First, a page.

20091020

TURNING THE PAGE// end of a series

171 Yellow Cars #3, 2008, 12 x 12 x 2.5 inches, 2008, acrylic on panel

In December 2007, I started a new series I called The Paradise Project*. For a year and a half, I worked almost solely on this, the only exception being commissions and teaching assignments. The project didn't have a completion deadline because I don't normally do series that way. (Which leaves me wondering, what would happen with future work if I did assign a time frame? Food for thought...) In other words, this series was to progress until I deemed it complete; until it was a solid, cohesive body of work; until the ideas played out; until I grew restless and other ideas developed. What has happened is all of the above. The project has lived a full life, so to speak. It's complete. I'm proud of The Paradise Project, which consists of almost 60 paintings on canvas, panel, or both.

After finishing what was to be the last painting of the project, I took a step back. Suddenly, my work was asking to be put on hold. I took this as a sign of many things, including the end of The Paradise Project. So I gave myself a studio sabbatical which lasted more than two months. I read. I wrote. I traveled. And I thought deeply about my work's direction and what was to come next.

I've slowly begun to work in the studio again, which for now, involves two new series on paper called Fluidity and Cognitions. I'll discuss those on future posts.


*THE PARADISE PROJECT is a referential body of work I created from 2007 to 2009, alluding to escapism, perception and longing. The name of the series is basically a wry comment on preconceived notions of ideals and the disillusionment that follows when reality doesn't measure up to expectations.
In titling the paintings, I used surf lingo and tropical references as metaphors.
The Paradise Project is divided into three groups but one recurring element is saturated color. In each of these groups, either the painting is an image (The Monochromes); it contains an image (The Shapes); or both (The Block Paintings).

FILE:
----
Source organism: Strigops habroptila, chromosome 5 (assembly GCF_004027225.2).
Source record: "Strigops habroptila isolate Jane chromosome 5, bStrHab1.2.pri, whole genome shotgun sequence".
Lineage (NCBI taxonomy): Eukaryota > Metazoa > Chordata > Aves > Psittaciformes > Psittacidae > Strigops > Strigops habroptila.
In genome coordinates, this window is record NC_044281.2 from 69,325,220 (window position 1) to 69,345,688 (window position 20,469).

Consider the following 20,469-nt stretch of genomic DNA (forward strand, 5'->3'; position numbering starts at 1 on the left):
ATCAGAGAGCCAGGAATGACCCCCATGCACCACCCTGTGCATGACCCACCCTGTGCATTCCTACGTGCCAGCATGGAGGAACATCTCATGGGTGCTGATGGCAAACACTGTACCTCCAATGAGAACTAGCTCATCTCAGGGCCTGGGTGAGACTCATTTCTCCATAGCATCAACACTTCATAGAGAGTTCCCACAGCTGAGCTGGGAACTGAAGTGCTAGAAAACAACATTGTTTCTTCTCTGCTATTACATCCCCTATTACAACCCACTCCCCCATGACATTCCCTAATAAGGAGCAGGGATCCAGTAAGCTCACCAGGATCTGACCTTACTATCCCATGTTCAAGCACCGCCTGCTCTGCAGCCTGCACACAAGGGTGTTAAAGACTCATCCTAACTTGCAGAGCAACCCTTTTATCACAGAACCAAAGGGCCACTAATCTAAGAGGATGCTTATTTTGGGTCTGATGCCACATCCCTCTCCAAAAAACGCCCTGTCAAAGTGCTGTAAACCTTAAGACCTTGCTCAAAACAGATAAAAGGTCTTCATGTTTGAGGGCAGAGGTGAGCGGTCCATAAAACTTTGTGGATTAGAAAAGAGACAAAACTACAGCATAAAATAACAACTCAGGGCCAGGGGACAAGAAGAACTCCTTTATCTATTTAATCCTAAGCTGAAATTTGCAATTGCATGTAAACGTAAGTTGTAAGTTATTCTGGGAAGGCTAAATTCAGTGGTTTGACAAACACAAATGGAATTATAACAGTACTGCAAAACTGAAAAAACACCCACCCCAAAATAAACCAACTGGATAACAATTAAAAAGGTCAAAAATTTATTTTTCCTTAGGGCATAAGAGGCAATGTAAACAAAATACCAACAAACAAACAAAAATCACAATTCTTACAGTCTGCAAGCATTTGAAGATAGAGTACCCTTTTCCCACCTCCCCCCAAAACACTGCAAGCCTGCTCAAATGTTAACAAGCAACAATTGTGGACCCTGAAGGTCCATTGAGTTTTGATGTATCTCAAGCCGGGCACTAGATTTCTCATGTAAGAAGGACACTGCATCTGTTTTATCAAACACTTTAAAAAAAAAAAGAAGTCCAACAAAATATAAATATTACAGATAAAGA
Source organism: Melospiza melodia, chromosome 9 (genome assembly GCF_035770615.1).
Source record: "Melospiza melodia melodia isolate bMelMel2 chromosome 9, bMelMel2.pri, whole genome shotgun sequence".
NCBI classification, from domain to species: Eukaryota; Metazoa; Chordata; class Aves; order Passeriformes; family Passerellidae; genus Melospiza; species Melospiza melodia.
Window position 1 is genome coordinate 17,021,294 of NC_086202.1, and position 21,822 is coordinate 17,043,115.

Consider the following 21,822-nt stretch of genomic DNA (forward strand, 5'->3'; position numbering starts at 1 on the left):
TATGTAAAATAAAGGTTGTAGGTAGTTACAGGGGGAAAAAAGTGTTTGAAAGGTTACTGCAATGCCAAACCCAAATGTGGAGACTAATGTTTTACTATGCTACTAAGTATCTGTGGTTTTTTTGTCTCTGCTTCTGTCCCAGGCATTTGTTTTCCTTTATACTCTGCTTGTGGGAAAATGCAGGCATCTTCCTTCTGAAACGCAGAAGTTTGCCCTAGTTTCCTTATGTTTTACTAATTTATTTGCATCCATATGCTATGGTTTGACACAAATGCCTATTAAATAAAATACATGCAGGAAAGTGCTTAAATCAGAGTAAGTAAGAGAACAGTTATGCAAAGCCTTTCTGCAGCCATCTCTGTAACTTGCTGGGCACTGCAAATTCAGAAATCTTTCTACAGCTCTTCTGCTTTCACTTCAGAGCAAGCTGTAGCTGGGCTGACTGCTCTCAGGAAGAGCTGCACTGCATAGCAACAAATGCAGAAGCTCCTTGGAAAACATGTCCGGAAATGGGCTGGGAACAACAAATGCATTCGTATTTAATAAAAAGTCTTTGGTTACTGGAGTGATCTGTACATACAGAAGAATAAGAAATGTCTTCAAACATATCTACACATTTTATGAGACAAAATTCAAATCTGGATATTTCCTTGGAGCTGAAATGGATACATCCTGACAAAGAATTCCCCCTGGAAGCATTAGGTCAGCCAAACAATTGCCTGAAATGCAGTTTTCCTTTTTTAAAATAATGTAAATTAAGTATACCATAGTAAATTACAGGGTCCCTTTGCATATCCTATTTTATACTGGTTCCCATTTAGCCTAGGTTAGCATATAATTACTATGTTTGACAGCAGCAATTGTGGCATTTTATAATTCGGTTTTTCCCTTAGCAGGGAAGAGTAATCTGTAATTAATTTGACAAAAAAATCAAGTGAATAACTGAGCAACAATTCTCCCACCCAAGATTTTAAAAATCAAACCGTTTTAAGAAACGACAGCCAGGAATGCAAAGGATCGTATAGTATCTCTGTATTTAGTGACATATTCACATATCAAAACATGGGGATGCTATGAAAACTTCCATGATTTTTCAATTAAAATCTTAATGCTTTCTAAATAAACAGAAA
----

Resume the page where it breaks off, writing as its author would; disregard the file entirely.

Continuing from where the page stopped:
THE MONOCHROMES are made from multiple paint layers of a single hue, with subtle nuances- uneven ridges, shapes or patterns left during the application process, or in the medium as it dries; areas of thick and thin paint; and varying degrees of color saturation.

Impact Zone 2 (The Monochromes), 2008, 6 x 6 x 2 inches, oil on panel


THE SHAPES are comprised of schematic color contrasts forming lines, blobs, squares and biomorphic shapes. The brushwork is informal, as evident in the uneven edges and drips.
Positive and negative space, figure and ground, are equally resonant.

Line Up (The Shapes), 2009, 24 x 28 x 1 inch, oil on panel



THE BLOCK PAINTINGS
are composed from small monochrome paintings attached to larger painted panels with cradled sides. As three-dimensional works, the Block Paintings are rather like sculptures- blocks of lush, vibrant hues.

Intoxication 3 (The Block Paintings), 2009, 10 x 8.5 x 2.5 inches, acrylic on canvas and panel

3 comments:

UnoCosa said...

i remember, everytime when you talked about the tropical weather and the boat, as mentioned in your comment, i always wondered what happened and how you life ended in such a paradise of ocean, sun, beach and active life style .. to me, that would be the quintessential state of freedom - to live in nature without loosing in touch with the world!

that be said, reading this post kindly gave me a sense of what happened and what you were looking for at the moment! and i am so very happy you started to paint and work again! i am sure, now, with much contemplations, it is time for another push to merge our imagination with reality ... btw: what a definition you gave to the title ... i could never be able to verbalize my idea so well ....

as always, thanks for sharing! always a pleasure to visit this site, xx

The Photodiarist said...

I love these color block paintings.

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